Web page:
"I like to experiment a bit with marinades and sauces that combine different spices and herbs," relates H. Ross Njaa of Salinas, California. "This particular mix of seasonings really perks up garden-fresh vegetables."
My husband loves to grill these deliciously different turkey kabobs, and everyone gets a kick out of the zingy taste from the limes and jalapenos. Its tongue-tingling combination of flavors makes this one company dish that always draws compliments.
"I discovered this recipe while trying to spruce up plain vegetables for dinner guests," recalls Monica Meek Flatford of Knoxville, Tennessee. A mild spice blend coats colorful skewers of fresh zucchini, summer squash and mushrooms.
These classic kabobs are a hearty way to use up your garden harvest. At our house, everyone fixes their own skewers for an all-in-one dinner. I sometimes substitute venison for beef.
—Christine Klessig of Amherst Junction, Wisconsin
People just love these stuffed spuds int the summer as an alternative to heavier grilled fare. Topped with a colorful vegetable medley, the tender potato skins are light yet satisfying.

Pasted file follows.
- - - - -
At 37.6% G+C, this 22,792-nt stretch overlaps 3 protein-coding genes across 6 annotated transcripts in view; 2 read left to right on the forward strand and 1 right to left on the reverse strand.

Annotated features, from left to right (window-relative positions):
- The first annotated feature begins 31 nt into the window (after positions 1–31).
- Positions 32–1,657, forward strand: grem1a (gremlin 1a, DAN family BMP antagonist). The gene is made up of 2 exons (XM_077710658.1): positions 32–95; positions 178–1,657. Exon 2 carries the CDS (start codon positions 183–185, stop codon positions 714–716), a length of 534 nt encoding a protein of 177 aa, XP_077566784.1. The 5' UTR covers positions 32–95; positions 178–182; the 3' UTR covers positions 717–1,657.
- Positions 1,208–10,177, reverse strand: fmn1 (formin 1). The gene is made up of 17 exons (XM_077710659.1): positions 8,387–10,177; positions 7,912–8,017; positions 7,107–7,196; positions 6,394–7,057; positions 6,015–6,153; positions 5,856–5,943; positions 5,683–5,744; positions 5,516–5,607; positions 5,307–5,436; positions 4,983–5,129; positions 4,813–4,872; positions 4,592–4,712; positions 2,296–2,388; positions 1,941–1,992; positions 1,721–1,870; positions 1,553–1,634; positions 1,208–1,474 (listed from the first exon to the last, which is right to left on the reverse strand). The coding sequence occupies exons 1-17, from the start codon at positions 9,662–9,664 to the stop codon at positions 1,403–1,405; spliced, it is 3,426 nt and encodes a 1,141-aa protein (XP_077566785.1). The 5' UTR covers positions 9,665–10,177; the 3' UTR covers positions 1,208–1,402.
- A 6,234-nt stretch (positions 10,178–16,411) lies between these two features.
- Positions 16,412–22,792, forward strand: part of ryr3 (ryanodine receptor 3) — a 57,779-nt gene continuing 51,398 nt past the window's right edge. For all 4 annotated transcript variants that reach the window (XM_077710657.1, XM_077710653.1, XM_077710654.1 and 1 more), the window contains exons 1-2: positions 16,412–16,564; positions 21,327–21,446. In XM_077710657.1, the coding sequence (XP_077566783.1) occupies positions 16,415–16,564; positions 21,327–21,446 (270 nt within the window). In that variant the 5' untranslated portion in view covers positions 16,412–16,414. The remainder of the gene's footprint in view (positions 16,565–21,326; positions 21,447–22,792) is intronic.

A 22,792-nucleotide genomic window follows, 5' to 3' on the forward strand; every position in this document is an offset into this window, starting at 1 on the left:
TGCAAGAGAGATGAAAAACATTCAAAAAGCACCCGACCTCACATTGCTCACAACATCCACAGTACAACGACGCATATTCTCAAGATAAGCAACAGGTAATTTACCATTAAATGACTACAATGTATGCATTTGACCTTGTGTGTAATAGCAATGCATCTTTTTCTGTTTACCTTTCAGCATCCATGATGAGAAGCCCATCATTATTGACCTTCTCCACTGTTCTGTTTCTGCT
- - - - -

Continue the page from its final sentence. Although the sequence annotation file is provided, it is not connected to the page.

—Karen Hemminger of Mansfield, Massachusetts
This swift side dish is as beautiful as it is delicious. Red and yellow peppers, zucchini, corn and mushrooms are seasoned with garden-fresh herbs. Grilled in a foil pan, it's no-fuss cooking. —Maria Regakis
These foil-wrapped packets are convenient and make cleanup a snap. And with each serving wrapped individually, the ingredients can be adjusted to suit everyone's tastes.—Michelle Isenhoff, Wayland, Michigan
Ronda Karbo shared a soy sauce marinade that we used on colorful beef and vegetable kabobs. "When our grill comes out tin the spring, this is the first recipe my family asks me to make," says the Russell, Minnesota reader. "You can also use this marinade on six pork chops or a large piece of round steak cut into serving-size pieces."
I tried these kabobs at a friend's barbecue and asked for the recipe. Marinating them overnight really gives the flavor a chance to soak in. They make a tangy light meal served with fruited rice pilaf.
-Marilyn Rodriguez of Fairbanks, Alaska